Available: Netflix UK

Image: Keng Susumpow via Flickr

Caitlin Painter recommends: The Holiday (2006)

The catalogue of Christmas movies is inundated with rom-coms. At this time of year, they are the ideal way to relax and get into the Christmas spirit. The Holiday does this perfectly by intertwining the lives of four people, portrayed excellently by Kate Winslet, Cameron Diaz, Jude Law and Jack Black. The film focuses on a home exchange between the two women, who each need an escape from their current lives, and the slightly predictable aftermaths that ensue when they arrive at their new homes.

Available: Netflix UK

Image: 7th Street Theatre Hoquiam, WA via Flickr (edited)

Natalie Brundle recommends: Elf (2003)

This is the pinnacle of Christmas movies. It encompasses everything good about a family Christmas film. Even if Will Ferrell isn’t your favourite actor, he is genuinely a delight in this. A whimsical tale of a human raised as an elf, shot into the real world as an adult on a quest to find his father, Elf has an engaging plot, an abundance of humour, real, developed relationships and a climax that has you holding onto your Santa hat. Although it gets a bit of slack, I would argue that no other Christmas film packs such a true emotional punch as the father/son dynamics in Elf. It is, and always will be, a Christmas classic.

Available: Amazon Video

Magali O’Brien recommends: Klaus (2019)

This animated film really shouldn’t be as good as it is. Jesper Johansson, the spoiled son of the Royal Postmaster General, is sent to Smeerensburg to prove his worth to his father and get 6 thousand letters sent from. The town is famously violent and bleak, but he meets a man there named Klaus who makes toys. The friendship between this postman and Klaus truly is the best part of this film, but the animation and originality of the plot are both major highlights as well. This film will make you cry, laugh, and smile.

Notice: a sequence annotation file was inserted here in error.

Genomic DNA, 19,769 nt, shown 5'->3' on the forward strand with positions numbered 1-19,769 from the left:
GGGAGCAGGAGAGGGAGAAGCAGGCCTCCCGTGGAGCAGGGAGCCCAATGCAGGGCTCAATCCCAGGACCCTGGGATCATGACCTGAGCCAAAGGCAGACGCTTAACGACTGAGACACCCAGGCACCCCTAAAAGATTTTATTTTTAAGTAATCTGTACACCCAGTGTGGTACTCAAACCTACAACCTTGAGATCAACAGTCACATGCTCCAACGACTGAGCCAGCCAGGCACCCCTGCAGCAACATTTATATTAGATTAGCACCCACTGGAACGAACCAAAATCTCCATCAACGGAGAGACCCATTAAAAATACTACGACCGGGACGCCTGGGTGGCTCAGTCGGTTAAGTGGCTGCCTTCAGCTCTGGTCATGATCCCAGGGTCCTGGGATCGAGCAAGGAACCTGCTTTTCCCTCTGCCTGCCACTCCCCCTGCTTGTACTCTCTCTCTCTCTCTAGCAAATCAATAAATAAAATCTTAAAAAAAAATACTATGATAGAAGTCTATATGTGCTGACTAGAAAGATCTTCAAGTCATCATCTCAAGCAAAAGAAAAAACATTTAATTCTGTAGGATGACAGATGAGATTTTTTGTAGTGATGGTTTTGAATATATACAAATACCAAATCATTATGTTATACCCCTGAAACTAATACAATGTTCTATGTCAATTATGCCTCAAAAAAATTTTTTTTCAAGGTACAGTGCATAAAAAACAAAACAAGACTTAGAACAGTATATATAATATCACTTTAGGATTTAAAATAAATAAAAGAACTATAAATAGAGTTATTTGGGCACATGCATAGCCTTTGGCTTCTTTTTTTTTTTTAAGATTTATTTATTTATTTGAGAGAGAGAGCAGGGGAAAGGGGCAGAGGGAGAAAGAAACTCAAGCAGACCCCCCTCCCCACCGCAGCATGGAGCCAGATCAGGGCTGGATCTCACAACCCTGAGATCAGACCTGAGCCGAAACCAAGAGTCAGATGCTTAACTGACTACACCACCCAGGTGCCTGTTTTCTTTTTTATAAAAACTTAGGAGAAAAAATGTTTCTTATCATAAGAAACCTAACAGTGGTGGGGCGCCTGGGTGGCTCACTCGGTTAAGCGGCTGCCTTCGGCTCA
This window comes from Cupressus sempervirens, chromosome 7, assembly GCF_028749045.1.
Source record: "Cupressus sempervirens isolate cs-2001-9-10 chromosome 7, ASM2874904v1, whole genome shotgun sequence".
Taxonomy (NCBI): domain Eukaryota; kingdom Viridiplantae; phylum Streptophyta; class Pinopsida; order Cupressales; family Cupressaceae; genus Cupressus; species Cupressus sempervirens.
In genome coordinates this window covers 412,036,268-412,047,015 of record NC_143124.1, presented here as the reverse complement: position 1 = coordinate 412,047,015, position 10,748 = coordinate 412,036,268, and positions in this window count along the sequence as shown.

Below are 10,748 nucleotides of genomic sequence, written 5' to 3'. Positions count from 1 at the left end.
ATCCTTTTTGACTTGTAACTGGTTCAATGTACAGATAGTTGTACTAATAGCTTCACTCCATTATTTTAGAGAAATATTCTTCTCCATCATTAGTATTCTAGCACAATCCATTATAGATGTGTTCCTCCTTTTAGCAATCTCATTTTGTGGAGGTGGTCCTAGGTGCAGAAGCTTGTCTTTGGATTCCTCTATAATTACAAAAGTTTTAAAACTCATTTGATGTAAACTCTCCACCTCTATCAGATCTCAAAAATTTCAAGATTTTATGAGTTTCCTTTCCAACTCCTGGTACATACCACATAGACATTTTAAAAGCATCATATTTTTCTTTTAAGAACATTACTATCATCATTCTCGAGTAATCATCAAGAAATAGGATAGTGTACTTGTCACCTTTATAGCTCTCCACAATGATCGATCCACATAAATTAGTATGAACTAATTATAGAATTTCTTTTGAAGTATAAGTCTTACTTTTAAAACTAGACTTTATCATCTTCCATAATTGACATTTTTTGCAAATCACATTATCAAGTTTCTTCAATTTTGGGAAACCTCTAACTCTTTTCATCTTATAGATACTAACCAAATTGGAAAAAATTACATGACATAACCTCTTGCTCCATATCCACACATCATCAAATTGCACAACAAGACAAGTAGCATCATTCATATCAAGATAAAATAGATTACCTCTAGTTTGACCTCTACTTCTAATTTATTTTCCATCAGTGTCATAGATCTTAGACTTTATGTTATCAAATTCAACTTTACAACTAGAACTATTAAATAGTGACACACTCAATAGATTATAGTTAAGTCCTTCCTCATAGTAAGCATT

Available: Netflix UK

Image: pipilongstockings via Flickr

Natalie Brundle recommends: Dolly Parton’s Christmas on the Square (2020)

It’s Dolly Parton. That’s all.

Natalie Brundle recommends: Holidate (2020)

A recent one from Netflix, Holidate takes a twist on the friends-with-benefits trope by only having them together during important holidays throughout the year. With heartfelt acting believable writing and a lead couple with genuinely good chemistry, this film might surprise you. Yes, it does still have tropes and cliches that have been tried and tested over the years, but Holidate seems to acknowledge this, using them to its benefit and embracing the ‘cheese-factor’. It works. It’s a delightfully enjoyable movie with a lead couple you root for both individually and together.

Available: Netflix UK

Natalie Brundle recommends: A Knight Before Christmas (2019)

The Vanessa Hudgens Christmas movie you should be watching. Do not question its factual validity, I am sure the writers of the movie watched a single episode of Horrible Histories for research. Historical accuracy aside, this is a really good, enjoyable movie. The chemistry between the leads is palpable, the plot (history aside) makes sense in the realm of the universe they’ve created, and the whole theme of the film is based around helping others. Its incredibly sweet, ridiculously outlandish, and truly a joy to watch. Christmas is about embracing the spirit of happiness and family, and finding it in unknown places. This movie truly encompasses that, if nothing else.

Available: Netflix UK